7. Dr. Azwan: I just read Malaysia’s Money magazine November edition. There’s this one guy who managed to do property flipping in Malaysia and I’m assuming he made serious money from that. Looks like, at the end of the day, the notion of Nothing is Impossible still stands huh? I wonder how he does it considering the inefficiency of our market.

    IASSOS: Good for you that you didn’t face any problematic tenants! 🙂

    On another matter, I’ve got to agree with you about being tough, thick-skinned, and vigilant. Especially when dealing with people.

    My dad was also fortunate enough not to face tenants from hell during his property investing days. Though, there were a few occasions when tenants pay rent late, but I guess not that often to make it a huge problem.

  8. Nightmare tenants

    MSN Real Estate

  9. Dr Azwan mentioned the inefficiency of the property transfer process in Malaysia. I can attest to that! My wife has been in the process of selling a property for more than a year. The buyer is well qualified; there are no legal problems; no cloud on the title; no money problems; a very astute buyer (she’s a lawyer!); and yet it drags on and on.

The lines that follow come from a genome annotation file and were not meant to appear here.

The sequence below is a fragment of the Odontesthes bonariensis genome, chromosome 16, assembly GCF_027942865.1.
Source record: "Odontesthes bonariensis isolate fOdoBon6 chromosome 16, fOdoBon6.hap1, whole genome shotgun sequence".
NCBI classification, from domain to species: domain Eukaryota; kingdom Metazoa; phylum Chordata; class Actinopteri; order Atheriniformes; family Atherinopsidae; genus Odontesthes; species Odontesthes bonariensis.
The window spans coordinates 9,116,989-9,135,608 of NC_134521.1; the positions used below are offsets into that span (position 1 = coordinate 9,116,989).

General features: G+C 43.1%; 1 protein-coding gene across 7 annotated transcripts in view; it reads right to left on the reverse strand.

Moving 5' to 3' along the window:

We have submitted various required documents only to find that some tiny detail was wrong, so we had to do it again. I think the next thing we will be told is that the ink is not black enough. We are using pigment Z60YJ2 while it should be Z60YJ3.

  10. There’s just too much red tape here in Malaysia.

  11. Tenant from hell: few of them. Once a 28 yr old guy drove Mercedes came to me with her lovely “model” like wife wanting my apartment. He told me he wanter to rent the house for her 2nd wife. Looking at the car and the attires (with full suites and all) that they were wearing, well, nothing came in my mind. He even gave me 3 different cards, showing his glooming businesses.